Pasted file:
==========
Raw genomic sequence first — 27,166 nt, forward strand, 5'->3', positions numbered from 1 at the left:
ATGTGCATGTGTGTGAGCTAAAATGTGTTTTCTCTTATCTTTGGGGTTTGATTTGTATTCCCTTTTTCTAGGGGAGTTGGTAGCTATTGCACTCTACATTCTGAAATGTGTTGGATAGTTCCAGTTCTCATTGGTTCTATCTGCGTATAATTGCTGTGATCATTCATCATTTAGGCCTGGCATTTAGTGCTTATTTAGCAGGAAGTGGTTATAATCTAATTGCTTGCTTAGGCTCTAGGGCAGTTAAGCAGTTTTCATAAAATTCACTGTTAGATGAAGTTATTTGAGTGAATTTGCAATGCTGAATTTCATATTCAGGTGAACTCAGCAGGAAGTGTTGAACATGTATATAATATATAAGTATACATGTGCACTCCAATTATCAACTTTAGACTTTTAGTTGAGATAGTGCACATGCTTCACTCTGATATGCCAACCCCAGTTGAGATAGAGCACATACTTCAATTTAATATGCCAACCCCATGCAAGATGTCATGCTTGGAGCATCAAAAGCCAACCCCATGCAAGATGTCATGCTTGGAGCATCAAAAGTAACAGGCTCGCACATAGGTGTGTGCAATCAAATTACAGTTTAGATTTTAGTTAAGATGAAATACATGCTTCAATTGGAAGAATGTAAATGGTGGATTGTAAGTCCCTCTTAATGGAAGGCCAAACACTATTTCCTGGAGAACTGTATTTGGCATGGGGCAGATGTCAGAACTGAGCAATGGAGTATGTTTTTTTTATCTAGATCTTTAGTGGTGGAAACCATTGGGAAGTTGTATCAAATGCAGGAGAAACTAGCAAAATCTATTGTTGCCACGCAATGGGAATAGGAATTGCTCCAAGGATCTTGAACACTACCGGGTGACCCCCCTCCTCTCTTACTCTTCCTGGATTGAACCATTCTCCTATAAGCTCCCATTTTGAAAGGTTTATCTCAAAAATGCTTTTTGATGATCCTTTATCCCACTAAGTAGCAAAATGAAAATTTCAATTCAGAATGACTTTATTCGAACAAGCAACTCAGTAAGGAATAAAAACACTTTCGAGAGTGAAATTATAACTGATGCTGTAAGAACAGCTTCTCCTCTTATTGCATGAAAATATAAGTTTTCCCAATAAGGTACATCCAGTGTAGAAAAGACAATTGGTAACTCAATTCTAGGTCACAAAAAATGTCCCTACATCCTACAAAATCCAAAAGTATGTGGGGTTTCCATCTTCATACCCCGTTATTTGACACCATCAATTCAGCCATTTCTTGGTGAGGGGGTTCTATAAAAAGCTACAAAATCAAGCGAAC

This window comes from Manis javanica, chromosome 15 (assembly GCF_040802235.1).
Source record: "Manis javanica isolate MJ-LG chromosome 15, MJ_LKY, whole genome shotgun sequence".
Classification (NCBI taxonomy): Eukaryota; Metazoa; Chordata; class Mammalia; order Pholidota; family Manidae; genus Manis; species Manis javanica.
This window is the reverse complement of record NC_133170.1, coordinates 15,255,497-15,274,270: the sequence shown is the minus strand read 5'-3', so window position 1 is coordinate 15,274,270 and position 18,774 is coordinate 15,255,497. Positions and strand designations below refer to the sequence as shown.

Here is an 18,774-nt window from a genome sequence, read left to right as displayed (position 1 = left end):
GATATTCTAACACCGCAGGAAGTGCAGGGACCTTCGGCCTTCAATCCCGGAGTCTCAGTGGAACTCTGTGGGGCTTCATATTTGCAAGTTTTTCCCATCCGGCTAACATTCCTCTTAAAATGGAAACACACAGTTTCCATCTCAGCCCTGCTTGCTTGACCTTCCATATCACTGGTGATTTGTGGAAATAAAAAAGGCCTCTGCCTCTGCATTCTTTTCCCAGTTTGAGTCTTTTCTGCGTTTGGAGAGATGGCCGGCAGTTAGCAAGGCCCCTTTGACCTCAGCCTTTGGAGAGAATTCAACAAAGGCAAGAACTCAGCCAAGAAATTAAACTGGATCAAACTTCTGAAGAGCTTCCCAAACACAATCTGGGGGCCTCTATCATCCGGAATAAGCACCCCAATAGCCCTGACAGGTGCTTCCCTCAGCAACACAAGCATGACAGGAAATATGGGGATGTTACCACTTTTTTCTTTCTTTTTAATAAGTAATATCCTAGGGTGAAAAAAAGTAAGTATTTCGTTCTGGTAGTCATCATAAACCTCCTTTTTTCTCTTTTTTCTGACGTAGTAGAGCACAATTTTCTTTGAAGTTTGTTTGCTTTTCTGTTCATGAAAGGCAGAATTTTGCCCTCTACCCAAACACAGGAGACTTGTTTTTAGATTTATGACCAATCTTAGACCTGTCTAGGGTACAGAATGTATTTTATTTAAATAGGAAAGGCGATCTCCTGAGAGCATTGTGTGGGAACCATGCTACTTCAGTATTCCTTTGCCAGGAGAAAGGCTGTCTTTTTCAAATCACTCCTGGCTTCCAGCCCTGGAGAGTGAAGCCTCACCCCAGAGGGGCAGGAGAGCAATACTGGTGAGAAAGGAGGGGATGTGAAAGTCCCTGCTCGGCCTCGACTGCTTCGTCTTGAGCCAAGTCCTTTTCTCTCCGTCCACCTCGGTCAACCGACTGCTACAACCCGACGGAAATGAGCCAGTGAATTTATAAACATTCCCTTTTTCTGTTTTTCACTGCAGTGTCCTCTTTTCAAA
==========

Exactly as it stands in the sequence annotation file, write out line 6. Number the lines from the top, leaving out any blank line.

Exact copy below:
This window is the reverse complement of record NC_133170.1, coordinates 15,255,497-15,274,270: the sequence shown is the minus strand read 5'-3', so window position 1 is coordinate 15,274,270 and position 18,774 is coordinate 15,255,497. Positions and strand designations below refer to the sequence as shown.